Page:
Wednesday, November 17, 2010

Black Swan


I saw “Black Swan” the other night. I won’t say too much about it, except that I loved it. But then again, it’s about a performing artist dealing with demons and ballet, so it was kind of a done deal. Natalie Portman is brilliant, and I’m sure she’ll be nominated for an Oscar. That she was dancing (beautifully) while playing a character expressing herself in dance trying to find her way into playing a ballet character is incredible; I would have had difficulty enough just being on point. To think that she’d doing all that while balancing her weight on a block of wood….

The movie is intense, thrilling. Aronofsky’s direction is passionate, and the way he films dance is full of emotion – the camera is on stage with the dancer, moving with her. When it’s not it’s intense close-up or full body to get a sense of the movement. The storytelling has a trippy feel to it – you’re never sure what’s happening. It’s apt for the madness that the character is slipping into, and illustrative of the black swan/white swan dialectic that’s set up. It’s frenetic and intimate. Mila Kunis is great as well – actually all the cast is uniformly good; Barbara Hershey especially works playing a mother who could possibly be out of a horror movie. In fact, some friends I saw it with felt it had too much of that element, but I disagree. It’s all working to put the audience as deeply off-balance as the character.

I like intense performance, though – Patti Smith, Karen Finley, etc – anyone who feels like they are going to some other place while performing. I guess that’s what most performers aspire to, but some just seem to push a little more deeply and/or hysterically. Refer back to the Ginsburg thing - ecstasy, trance, intensity - a little much at times, but can also transcend like nothing else. Dance, it seems, is one of the easiest places for that to happen - breaking free/breaking down.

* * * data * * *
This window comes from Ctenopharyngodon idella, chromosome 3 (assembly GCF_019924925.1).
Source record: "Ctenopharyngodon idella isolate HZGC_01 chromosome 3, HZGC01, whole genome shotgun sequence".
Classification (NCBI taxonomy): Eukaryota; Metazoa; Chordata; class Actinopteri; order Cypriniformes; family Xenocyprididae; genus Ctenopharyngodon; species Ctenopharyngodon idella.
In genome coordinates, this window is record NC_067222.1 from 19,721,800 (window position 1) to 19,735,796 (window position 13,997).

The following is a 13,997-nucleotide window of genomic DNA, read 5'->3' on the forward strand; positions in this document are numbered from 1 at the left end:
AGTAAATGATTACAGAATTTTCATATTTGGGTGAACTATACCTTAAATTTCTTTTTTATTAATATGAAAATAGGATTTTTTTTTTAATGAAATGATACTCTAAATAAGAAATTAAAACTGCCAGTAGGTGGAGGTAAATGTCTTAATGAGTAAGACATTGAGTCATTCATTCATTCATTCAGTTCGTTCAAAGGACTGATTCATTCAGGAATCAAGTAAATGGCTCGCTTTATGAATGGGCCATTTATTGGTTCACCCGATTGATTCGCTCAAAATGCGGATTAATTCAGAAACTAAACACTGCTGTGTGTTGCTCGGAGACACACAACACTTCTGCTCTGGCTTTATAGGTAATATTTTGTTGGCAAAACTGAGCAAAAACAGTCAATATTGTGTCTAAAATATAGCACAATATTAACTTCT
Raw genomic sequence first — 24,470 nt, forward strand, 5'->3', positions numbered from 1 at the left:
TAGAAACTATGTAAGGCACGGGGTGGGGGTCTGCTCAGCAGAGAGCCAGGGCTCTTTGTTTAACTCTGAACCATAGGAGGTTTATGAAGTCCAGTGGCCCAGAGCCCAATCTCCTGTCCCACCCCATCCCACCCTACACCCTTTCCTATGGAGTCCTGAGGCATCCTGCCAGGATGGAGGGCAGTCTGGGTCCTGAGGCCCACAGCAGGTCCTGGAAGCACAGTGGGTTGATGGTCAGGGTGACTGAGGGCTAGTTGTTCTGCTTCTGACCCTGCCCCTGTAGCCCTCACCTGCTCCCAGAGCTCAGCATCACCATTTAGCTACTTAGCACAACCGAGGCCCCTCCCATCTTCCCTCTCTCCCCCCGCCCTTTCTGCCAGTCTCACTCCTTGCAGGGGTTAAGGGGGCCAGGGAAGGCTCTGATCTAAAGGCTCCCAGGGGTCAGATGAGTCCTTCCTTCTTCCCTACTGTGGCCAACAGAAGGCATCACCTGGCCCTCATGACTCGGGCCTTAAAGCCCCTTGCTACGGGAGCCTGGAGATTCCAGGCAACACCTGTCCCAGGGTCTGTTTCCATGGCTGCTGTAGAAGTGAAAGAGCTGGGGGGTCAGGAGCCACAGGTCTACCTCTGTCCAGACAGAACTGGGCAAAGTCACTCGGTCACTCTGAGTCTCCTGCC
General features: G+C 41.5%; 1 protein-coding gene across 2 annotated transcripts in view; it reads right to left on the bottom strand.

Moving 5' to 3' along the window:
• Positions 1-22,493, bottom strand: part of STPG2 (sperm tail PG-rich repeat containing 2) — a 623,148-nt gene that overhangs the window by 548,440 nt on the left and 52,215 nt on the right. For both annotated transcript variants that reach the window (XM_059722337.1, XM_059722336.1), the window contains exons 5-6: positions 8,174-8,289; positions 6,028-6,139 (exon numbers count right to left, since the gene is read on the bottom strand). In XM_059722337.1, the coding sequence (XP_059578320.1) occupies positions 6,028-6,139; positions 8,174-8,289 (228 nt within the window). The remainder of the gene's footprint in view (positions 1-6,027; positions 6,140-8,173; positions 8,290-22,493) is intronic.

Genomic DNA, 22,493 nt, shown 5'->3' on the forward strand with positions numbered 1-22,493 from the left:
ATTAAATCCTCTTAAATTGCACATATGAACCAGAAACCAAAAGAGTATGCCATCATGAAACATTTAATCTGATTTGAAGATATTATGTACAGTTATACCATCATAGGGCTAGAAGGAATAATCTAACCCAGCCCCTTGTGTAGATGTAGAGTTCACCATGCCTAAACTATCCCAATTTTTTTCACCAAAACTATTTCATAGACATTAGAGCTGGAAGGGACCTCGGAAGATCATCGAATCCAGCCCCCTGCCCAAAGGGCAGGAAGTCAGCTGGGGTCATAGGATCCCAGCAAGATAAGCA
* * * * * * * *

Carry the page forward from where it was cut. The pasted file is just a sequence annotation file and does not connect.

Loved the movie. There’s one moment that was so breathtaking that I’m going back just to see it. I hope she wins the Oscar.

6 comments:

Elizabeth said...

I am so looking forward to seeing this movie -- even more so after your review.

By the way, I think I read an article about it, and Natalie Portman danced a bit but had a double for most of the serious dancing.

Criticlasm said...

Huh--I know she had a double, but according to her and Aronofsky at the Q & A, she did 90% of it. Plus there's a lot of full body stuff where it's apparent that it's her. She said there were a few things she couldn't do, but the majority is actually her. It certainly looked like it from the full body stuff in the film, too.

Criticlasm said...

She also trained for a full year before shooting - dancing 5 hours a day and then six months additional cross training with swimming and weights. Intense.

Elizabeth said...

O.K. I saw the movie last night. It was unsettling -- I loved the dance and the nutso quality of it -- dream sequences, etc. But the horror aspect was awful and B. Hershey truly frightening in every way. I can't say that I loved the movie -- I left completely creeped out.

Criticlasm said...

I can see that. I liked the horror-y elements, I guess. And I just loved Portman's performance, and the mania of being pushed to create a role like that. I thought the dance at the end was exultant, and it really mirrored how disturbing a tale the "fairy" tale is - a lot of HCAnderson is really disturbing. Loved the moment she became a swan.

Ace Hart said...

I just came across this blog by hitting the "Next Blog" button a few times but I saw what you focused on and I must say, they are some of my favorite things to talk deeply about and I'm glad I've got someone who studied in college about it to talk to [or comment on rather].

I absolutely loved this film although it was very conflicting in some themes. My first recognition of true brilliance within its themes was the conflicting "villain". While the audience would assume the director of the ballet (whose name escapes me) would fill the role, I found him to be the voice of reason and balance. That voice says "Sometimes its alright to give into that temptation in order to stay sane." The true villain however is up to the audience individually. A mother of three, including a teenage female would be quick to point the fingers at the Mila Kunis character. That female teenager would point the finger at the mother character. The psych/English major graduate student might point the finger at the environment of the ballet business and society's expectations of young women. And there is someone out there who would blame the tempting side of Nina. Like I said, it's all up to the person watching it.

No one should really question the movie's brilliance. I can normally stand horror movies by believing "Hey, it's not real, no need to worry." but for this film, I was squirming the whole time. One specific moment that creeped me out more than any others was when the mother was cutting Nina's finger nails. The director and audio supervisor must have spent a lot of attention on those few seconds because I was cringing and wincing that entire time, feeling as though the same thing was happening to me. That organic sensation of being in the movie is definitely magical and it's what brings me back to the films in which I can experience that thrill.